A woman convicted of a felony for throwing a cup of ice into a car that cut her off in traffic was sentenced to probation instead of prison, a judge ruled Wednesday.
Jessica Hall faced between two and five years in prison after she was convicted last month of maliciously throwing a missile — the cup of ice — into an occupied vehicle. No one was injured in the incident last summer.
“The facts of this case ... suggest that the sentence in this case should be reduced,” Judge Frank A. Hoss Jr. told Hall, who thanked the judge and cried.
Hall must remain on good behavior for five years and also must pay fines and court costs.
She has been in jail since Jan. 4 and it wasn’t immediately clear whether she would be released Wednesday.
Prosecutor Daniel M. Chichester said Hall’s actions were serious, even though no one was injured. “It is important to remember that it is not what is thrown but the danger created by that act,” Chichester said.
On a sticky day in July, Hall was driving north on Interstate 95 with her children and her pregnant sister. Traffic had slowed to a crawl when, she said, another car cut her off twice, once causing her to swerve onto the shoulder.
Angered, she flung a McDonald’s cup of ice into the other car, where it flew across the driver and landed all over his girlfriend. The couple said they hadn’t even noticed Hall’s car until the cup landed.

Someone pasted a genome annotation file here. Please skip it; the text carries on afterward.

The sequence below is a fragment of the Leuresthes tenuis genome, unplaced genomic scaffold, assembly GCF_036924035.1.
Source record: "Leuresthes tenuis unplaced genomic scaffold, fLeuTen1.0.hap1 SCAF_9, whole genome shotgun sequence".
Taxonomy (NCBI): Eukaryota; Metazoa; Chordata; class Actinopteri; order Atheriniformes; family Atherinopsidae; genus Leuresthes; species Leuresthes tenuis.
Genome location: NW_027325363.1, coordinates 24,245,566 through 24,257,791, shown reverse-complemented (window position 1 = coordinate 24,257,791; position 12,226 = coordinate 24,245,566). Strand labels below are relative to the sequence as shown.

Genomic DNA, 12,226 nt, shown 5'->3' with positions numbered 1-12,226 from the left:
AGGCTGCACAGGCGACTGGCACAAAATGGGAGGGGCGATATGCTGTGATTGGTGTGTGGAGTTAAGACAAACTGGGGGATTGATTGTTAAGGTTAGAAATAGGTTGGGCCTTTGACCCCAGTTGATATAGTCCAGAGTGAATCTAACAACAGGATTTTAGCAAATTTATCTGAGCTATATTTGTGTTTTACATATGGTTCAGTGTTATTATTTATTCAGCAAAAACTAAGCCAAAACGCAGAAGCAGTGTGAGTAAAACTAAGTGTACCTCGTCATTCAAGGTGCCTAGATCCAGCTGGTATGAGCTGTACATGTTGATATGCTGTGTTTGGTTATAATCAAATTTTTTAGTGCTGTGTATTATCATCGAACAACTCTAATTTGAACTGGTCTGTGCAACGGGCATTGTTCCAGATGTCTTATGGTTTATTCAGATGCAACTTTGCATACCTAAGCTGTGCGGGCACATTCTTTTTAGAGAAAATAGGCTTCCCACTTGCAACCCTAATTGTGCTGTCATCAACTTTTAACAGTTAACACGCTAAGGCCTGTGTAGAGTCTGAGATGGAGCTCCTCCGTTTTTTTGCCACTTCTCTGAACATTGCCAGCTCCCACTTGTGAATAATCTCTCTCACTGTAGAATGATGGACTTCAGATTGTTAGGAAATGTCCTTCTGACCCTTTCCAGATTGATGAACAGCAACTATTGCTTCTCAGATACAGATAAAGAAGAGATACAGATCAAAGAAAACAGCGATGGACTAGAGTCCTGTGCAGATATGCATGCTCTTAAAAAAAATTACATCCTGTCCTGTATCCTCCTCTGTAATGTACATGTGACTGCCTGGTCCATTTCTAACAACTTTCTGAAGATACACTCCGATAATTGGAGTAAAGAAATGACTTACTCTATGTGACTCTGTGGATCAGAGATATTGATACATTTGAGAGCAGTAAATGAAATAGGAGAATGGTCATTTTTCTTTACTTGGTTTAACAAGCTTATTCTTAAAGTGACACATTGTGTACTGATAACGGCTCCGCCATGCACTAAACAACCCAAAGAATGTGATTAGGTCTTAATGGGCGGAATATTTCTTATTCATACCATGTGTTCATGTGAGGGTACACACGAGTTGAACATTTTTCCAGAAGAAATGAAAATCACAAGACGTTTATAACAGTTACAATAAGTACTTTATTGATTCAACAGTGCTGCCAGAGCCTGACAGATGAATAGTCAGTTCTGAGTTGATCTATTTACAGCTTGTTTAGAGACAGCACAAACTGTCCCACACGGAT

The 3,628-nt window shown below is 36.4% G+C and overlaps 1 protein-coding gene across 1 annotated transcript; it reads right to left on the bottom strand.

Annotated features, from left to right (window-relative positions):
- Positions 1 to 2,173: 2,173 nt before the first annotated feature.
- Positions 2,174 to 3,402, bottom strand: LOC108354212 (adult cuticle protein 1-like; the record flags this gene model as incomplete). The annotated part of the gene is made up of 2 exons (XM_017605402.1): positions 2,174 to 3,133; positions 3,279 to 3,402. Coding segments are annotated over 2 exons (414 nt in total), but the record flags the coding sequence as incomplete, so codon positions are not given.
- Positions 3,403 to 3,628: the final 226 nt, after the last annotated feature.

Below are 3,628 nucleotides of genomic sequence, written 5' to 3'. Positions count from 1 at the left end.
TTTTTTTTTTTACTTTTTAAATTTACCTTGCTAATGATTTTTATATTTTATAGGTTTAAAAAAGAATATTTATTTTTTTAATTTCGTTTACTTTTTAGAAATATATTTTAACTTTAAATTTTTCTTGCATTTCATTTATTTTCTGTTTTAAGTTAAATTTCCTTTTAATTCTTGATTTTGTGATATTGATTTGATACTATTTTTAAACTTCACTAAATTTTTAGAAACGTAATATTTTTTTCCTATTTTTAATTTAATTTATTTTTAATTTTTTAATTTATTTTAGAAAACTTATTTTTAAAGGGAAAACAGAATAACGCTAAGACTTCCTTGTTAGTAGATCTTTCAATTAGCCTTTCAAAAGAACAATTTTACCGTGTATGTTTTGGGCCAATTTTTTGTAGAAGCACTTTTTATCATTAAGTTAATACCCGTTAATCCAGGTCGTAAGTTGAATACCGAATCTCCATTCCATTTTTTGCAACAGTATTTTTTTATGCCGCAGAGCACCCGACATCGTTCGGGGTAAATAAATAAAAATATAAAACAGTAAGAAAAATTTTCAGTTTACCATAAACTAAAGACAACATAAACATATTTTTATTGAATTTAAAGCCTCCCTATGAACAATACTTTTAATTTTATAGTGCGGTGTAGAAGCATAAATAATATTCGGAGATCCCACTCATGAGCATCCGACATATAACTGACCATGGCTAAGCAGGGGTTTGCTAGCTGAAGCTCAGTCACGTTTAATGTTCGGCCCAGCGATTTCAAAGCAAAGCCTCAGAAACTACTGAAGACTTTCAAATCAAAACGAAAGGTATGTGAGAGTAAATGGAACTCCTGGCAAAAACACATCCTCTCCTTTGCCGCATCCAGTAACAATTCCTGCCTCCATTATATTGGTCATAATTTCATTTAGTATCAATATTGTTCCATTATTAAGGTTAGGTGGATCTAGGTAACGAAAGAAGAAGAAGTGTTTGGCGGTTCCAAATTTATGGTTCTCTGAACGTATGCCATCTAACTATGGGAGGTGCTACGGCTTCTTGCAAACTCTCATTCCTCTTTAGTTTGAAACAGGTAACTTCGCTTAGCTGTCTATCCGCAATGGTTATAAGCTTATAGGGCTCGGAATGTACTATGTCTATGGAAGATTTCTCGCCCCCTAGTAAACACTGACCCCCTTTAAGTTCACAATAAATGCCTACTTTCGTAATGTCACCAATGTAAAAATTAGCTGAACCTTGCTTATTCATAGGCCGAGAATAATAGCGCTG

The girlfriend, Eliza Fowle, defended their decision to report the crime but said she thought a prison sentence was too much punishment for her actions.
“This is just to me absolutely ridiculous,” Fowle told The Washington Post. Community service would have made more sense, she said. “It’s something that’s going to make someone realize ’I did screw up, and I’m going to remember this, and I’m not going to do something like this again.’ “
Hall, 25, of Jacksonville, N.C., is a mother of three and her husband is serving his third tour in Iraq. Speaking to the Post before the judge’s decision, she said she has cried every day she has spent locked up in jail.
Planning to go to nursing school, she said she wonders what job she will be able to get once potential employers do a background check.
“Now people are going to see me as an angry, road rage, convicted felon. And it really upsets me,” she told the newspaper. “I must have been wrong . . . but seriously, God. Lesson learned. Lesson learned is one hour in this place.”